De Haan, J. and Zelhorst, D.
âThe Empirical Evidence on the Ricardian Equivalence Hypothesisâ
In this article the empirical evidence on the Ricardian equivalence (or debt neutrality) hypothesis which is based on consumer behaviour is reviewed. The various testing procedures are critically discussed and the outcomes of the tests are shown schematically. It appears that the results are rather sensitive with regard to the sample period chosen and to minor changes of specification. This is further illustrated for the case of Germany with specifications of the consumption action as suggested by Seater & Mariano and Modigliani et al.
Bieg, Hartmut and RÃ¼bel, Markus
âShowing and Valuating Forward Exchange and Interest Rate Futures Deals in Bank Balance Sheets - Part IIâ
The first part discussed the bases and risks of major forward exchange and interest rate futures deals in terms of banking techniques using them as an example in showing relevant financial presentation practices. This part begins by outlining a concept for presenting risk-bearing commitments involved in forward exchange and interest rate futures deals in credit institutions' annual financial statements. It is proposed to separate the results, unrealized because of interest and exchange rate influences, from all unfunded balance sheet-affecting items and to allocate them to separate abstract valuation units, i. e. foreign exchange and/or fixed-interest positions. They are fully subject to the unit account method of valuation; unfunded exchange/interest rate results are valuated for each currency outside the balance sheet in accordance with largely objectivated procedures and offset against balance sheet results and/or profits insofar as the realization rule and the principle of unequal treatment of losses and income so require. The manner in which this is to be done also depends on the technique of showing specific valuation units of individual balance sheet items. In this context, two approaches - the initial and the current price methods - are applied in the discussion of foreign exchange balances. In view of the great importance of exchange and interest rate commitments to banks and in view of the accounting function of annual financial statements, it is proposed to incorporate two special explanatory instruments (foreign exchange and fixed interest positions) in the annex. For reasons of easier access to the problems, the explanations in the second part of the contribution generalize even further the special aspects stemming from the unfunded nature of futures deals. The third part finally extends the presentation concept to include mutually unfulfilled contracts as well.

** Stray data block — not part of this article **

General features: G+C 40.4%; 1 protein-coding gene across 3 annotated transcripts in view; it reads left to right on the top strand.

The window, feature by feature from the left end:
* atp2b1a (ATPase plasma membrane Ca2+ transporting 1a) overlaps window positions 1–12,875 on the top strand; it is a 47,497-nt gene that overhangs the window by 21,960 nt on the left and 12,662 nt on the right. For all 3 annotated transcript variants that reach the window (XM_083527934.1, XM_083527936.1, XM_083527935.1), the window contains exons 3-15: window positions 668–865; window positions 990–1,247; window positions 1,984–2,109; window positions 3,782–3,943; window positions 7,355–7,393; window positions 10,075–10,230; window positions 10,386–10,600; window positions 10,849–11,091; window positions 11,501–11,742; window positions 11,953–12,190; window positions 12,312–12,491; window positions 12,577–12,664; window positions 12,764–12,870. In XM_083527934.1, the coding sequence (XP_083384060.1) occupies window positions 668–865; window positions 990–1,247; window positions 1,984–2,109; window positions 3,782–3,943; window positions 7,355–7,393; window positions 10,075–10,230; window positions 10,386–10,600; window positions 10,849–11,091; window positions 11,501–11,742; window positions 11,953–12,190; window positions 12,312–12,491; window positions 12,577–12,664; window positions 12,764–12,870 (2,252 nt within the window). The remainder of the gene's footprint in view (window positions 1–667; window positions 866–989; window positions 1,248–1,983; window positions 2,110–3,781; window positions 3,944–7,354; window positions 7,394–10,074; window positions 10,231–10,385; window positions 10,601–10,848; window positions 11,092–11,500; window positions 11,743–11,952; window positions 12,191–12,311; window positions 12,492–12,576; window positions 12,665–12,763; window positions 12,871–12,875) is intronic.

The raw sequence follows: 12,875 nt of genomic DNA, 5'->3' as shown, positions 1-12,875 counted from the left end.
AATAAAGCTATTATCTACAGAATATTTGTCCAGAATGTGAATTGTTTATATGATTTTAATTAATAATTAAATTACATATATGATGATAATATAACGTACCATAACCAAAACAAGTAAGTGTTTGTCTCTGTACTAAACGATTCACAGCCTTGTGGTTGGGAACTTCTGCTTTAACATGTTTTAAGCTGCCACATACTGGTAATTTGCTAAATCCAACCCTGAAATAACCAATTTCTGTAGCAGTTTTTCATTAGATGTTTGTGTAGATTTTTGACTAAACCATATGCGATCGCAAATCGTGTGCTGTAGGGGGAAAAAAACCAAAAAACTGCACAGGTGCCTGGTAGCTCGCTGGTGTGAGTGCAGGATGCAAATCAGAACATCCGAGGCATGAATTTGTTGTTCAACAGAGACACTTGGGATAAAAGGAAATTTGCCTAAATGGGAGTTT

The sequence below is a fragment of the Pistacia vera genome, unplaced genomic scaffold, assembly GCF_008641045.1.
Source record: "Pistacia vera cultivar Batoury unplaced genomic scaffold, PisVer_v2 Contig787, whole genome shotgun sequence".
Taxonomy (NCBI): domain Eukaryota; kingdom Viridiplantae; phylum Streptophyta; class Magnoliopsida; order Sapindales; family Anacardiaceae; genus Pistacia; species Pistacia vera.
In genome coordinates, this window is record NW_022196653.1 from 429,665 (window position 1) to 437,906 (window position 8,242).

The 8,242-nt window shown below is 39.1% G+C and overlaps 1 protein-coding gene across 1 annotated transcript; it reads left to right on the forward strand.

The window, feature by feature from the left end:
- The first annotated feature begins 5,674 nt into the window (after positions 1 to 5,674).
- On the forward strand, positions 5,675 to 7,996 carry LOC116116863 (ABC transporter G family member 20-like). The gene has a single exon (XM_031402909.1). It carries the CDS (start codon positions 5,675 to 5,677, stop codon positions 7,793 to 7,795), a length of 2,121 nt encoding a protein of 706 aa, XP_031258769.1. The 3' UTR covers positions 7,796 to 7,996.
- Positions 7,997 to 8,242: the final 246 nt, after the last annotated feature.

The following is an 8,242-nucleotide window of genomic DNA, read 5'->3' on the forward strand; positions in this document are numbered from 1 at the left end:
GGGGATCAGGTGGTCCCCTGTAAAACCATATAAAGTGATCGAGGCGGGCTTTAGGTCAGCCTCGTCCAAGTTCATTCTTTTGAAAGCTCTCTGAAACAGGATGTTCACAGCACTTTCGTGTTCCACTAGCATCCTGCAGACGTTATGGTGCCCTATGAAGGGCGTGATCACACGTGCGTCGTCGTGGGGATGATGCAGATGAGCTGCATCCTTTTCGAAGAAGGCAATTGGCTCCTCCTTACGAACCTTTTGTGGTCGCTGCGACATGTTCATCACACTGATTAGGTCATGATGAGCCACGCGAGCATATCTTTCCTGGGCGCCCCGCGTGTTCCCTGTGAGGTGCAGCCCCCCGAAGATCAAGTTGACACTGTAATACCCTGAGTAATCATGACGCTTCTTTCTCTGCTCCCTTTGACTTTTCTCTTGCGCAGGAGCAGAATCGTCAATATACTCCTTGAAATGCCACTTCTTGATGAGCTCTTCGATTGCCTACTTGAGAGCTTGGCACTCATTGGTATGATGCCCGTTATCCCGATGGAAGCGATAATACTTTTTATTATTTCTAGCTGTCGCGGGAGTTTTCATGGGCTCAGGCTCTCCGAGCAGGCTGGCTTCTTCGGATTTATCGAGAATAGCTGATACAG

Rasche, Robert H.
âMonetary Policy and Financial Deregulation in the United Statesâ
This study examines whether the continuing financial innovation and deregulation that occurred in die United States in the late 1970s and early 1980s was a potential source of significant difficulty for the conduct of monetary policy. The evidence suggests that the problems for policymakers arising from these sources were relatively few, and that the major structural change associated with the introduction of NOW accounts in 1981 could have been detected relatively quickly. This structural change was an increase in the interest elasticity of velocity which is contrary to the prevailing opinion about the likely impact of the introduction of interest bearing transactions accounts on the velocity of transactions money.